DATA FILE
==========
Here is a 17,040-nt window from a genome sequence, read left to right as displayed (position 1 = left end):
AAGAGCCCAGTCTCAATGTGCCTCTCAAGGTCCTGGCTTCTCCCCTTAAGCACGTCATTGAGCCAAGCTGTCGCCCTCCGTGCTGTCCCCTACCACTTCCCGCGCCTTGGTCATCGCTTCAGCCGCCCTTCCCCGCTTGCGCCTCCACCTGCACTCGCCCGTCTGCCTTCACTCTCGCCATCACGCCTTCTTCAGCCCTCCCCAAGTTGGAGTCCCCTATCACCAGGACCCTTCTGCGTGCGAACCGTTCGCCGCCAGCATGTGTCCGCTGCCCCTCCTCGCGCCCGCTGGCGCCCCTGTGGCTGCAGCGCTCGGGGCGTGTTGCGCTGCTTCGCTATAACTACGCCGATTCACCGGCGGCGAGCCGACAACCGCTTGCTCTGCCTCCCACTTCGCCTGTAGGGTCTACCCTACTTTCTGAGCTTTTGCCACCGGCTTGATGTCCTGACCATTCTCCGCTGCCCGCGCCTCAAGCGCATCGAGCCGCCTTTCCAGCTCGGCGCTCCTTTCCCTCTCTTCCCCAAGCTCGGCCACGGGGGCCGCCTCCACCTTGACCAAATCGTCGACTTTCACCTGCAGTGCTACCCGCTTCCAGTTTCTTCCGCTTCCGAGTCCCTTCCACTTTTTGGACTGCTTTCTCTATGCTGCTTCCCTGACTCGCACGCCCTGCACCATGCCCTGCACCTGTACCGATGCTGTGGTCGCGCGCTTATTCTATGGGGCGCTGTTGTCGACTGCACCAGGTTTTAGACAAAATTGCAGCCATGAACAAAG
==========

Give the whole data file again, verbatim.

Here is a 17,040-nt window from a genome sequence, read left to right as displayed (position 1 = left end):
AAGAGCCCAGTCTCAATGTGCCTCTCAAGGTCCTGGCTTCTCCCCTTAAGCACGTCATTGAGCCAAGCTGTCGCCCTCCGTGCTGTCCCCTACCACTTCCCGCGCCTTGGTCATCGCTTCAGCCGCCCTTCCCCGCTTGCGCCTCCACCTGCACTCGCCCGTCTGCCTTCACTCTCGCCATCACGCCTTCTTCAGCCCTCCCCAAGTTGGAGTCCCCTATCACCAGGACCCTTCTGCGTGCGAACCGTTCGCCGCCAGCATGTGTCCGCTGCCCCTCCTCGCGCCCGCTGGCGCCCCTGTGGCTGCAGCGCTCGGGGCGTGTTGCGCTGCTTCGCTATAACTACGCCGATTCACCGGCGGCGAGCCGACAACCGCTTGCTCTGCCTCCCACTTCGCCTGTAGGGTCTACCCTACTTTCTGAGCTTTTGCCACCGGCTTGATGTCCTGACCATTCTCCGCTGCCCGCGCCTCAAGCGCATCGAGCCGCCTTTCCAGCTCGGCGCTCCTTTCCCTCTCTTCCCCAAGCTCGGCCACGGGGGCCGCCTCCACCTTGACCAAATCGTCGACTTTCACCTGCAGTGCTACCCGCTTCCAGTTTCTTCCGCTTCCGAGTCCCTTCCACTTTTTGGACTGCTTTCTCTATGCTGCTTCCCTGACTCGCACGCCCTGCACCATGCCCTGCACCTGTACCGATGCTGTGGTCGCGCGCTTATTCTATGGGGCGCTGTTGTCGACTGCACCAGGTTTTAGACAAAATTGCAGCCATGAACAAAG